J.P. Morgan announced yesterday that it is opening a Bangladesh representative office to provide financial institution clients with enhanced banking services.
For J.P. Morgan, which first began servicing its financial institution clients in Bangladesh with a US dollar demand deposit account for Pubali Bank in 1973, the new operation represents a key step in building the firm’s presence in Bangladesh. The office will provide greater access to its array of cash management, trade and liquidity products and services, with a focus on cross-border payments and trade finance.
The new operation will be headed by Sazzad Anam, head of financial institutions, Bangladesh, J.P. Morgan Treasury Services. Anam, who has approximately 10 years of industry experience, will be responsible for strategy, client delivery and sales within Bangladesh.
“We are delighted to have deepened our presence in Bangladesh, a market which represents a truly important part of our Asia-Pacific growth strategy," said Simon Jones, regional executive for Asia-Pacific, J.P. Morgan Treasury Services, in a press release. "Our global platforms and regional presence, combined with our experienced local executive team, leave us well placed to better support our financial institution clients.”
Kalpana Morparia, J.P. Morgan’s chief executive officer for South Asia and India, said in the release that the enhanced on-the-ground presence was a logical step in supporting local clients. “J.P. Morgan has been working with clients in Bangladesh for almost 40 years, and we look forward to supporting the country’s future economic development. Our in-country executives bring to the table significant experience within the Bangladesh market, and they possess a strong understanding of our clients’ requirements on a day-to-day basis.”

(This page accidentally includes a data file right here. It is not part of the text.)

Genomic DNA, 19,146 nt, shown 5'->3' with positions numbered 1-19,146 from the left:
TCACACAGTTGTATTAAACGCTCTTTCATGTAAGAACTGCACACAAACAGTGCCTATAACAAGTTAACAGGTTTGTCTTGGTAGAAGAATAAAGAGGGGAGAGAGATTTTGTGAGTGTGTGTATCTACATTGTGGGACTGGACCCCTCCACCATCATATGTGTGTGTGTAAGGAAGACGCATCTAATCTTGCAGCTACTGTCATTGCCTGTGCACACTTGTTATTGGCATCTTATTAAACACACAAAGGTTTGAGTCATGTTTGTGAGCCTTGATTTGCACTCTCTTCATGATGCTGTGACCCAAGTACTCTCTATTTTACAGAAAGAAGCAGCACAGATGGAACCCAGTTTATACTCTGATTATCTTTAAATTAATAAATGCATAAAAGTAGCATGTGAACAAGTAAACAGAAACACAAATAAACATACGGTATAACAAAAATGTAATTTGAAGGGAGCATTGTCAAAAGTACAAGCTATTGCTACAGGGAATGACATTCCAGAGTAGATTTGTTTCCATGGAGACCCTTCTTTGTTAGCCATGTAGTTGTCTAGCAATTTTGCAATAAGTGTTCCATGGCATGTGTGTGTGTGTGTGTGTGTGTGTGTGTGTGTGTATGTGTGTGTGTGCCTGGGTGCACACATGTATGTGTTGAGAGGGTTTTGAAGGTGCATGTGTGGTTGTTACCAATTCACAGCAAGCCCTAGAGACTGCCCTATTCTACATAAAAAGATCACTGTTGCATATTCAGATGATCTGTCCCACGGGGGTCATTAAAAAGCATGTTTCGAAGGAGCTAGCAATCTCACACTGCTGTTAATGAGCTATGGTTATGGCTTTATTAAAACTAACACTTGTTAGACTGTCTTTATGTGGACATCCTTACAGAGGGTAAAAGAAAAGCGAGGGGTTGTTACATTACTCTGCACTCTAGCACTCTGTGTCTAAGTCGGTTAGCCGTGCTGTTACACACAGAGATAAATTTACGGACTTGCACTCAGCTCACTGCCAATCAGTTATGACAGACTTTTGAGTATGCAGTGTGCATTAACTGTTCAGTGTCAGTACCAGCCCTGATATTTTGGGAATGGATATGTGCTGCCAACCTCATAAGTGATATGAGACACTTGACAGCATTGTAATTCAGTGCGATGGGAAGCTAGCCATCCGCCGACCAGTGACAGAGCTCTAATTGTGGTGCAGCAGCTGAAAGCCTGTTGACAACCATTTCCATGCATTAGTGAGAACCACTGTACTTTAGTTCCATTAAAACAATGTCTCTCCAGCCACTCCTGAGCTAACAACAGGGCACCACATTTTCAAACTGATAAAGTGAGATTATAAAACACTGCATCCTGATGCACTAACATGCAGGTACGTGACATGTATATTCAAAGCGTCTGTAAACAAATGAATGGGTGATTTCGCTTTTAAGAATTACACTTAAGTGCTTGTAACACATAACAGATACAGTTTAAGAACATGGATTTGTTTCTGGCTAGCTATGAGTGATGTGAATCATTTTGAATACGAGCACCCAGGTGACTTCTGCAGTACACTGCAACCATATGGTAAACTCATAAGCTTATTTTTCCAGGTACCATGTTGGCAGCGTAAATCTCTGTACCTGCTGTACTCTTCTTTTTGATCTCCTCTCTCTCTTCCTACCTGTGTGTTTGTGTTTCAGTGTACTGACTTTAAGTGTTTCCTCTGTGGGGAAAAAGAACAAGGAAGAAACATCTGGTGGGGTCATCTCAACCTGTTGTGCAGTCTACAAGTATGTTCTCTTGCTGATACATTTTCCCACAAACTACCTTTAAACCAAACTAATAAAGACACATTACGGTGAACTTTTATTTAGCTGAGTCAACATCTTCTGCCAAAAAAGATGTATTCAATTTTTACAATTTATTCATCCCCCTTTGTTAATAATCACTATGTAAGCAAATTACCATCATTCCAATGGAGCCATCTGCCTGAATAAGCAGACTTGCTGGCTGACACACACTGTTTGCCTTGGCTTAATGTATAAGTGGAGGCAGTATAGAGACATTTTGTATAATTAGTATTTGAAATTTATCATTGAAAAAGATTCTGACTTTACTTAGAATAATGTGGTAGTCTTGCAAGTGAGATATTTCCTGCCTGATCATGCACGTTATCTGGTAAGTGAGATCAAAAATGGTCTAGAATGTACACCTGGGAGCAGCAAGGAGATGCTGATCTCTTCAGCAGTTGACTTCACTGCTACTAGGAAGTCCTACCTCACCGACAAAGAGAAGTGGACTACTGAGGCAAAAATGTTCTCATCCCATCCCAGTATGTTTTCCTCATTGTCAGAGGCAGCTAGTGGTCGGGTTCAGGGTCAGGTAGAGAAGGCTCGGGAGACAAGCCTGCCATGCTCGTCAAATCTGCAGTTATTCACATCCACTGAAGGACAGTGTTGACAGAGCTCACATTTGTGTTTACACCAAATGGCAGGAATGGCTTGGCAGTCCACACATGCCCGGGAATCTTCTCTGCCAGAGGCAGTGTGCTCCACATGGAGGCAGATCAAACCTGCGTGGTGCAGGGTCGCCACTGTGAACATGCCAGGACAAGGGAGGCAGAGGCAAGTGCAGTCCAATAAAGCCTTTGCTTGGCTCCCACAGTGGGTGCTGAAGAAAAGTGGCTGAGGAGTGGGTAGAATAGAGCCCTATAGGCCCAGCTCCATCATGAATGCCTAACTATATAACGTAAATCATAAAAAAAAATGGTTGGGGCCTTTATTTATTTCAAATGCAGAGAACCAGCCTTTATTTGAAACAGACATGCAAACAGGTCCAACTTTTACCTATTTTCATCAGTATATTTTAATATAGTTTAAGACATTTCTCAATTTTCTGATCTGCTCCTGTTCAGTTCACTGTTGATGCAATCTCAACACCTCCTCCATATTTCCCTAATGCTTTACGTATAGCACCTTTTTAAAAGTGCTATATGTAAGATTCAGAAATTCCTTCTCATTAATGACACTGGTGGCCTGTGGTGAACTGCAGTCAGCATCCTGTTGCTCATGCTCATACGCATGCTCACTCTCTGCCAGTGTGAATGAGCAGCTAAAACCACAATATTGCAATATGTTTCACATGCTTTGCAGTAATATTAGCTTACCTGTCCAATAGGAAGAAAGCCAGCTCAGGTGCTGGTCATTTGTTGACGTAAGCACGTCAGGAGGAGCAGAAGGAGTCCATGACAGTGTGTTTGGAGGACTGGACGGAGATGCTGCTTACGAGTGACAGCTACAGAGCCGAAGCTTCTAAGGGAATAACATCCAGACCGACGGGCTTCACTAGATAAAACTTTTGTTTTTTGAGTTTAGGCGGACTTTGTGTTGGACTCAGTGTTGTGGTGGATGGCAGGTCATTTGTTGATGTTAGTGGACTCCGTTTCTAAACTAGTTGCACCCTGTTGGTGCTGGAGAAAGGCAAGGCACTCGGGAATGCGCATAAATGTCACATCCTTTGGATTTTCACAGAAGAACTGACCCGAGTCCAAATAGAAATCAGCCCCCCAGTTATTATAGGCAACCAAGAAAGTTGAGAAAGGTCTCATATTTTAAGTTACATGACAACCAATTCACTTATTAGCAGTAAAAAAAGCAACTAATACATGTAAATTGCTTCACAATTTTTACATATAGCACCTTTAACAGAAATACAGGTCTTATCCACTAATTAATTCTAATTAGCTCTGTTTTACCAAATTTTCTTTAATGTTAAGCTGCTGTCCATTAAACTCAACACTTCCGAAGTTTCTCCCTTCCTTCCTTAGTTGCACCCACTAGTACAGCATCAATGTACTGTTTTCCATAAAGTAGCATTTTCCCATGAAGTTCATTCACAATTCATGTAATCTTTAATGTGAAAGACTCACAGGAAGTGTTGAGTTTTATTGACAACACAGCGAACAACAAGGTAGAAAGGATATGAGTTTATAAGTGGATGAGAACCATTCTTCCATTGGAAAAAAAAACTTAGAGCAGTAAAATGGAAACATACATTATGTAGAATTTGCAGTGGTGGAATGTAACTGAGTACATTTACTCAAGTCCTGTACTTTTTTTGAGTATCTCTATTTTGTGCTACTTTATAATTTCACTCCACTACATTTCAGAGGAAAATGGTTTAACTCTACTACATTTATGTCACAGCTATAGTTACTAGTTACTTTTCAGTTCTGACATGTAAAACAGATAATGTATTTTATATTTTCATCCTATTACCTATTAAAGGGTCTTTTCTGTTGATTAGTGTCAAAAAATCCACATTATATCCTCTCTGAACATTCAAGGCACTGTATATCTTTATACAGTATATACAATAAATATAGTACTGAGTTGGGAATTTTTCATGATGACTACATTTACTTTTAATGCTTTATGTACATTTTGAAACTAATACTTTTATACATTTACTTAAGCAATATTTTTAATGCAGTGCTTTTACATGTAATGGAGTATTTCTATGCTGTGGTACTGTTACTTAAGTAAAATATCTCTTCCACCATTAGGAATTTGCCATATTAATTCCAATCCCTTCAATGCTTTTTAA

According to the World Bank Group’s recent “Doing Business Report”, Bangladesh was the most active reformer in South Asia in 2010, underlining the country’s significant development in recent years and its strong growth potential as it matures and further integrates into the regional and global economies. Bangladesh’s export receipts and import payments are approximately $14 billion and $23 billion respectively, and its GDP is $225 billion and growing at 6% per annum.
Bangladesh has certainly attracted more banks in recent years. Citi Global Transaction Services launched direct custody and clearing services in Bangladesh in 2008. And last year, Standard Chartered appointed TS Shankar as its Southern Asia transaction banking head for bank clients, as it continues to expand its business in the region, which includes Bangladesh.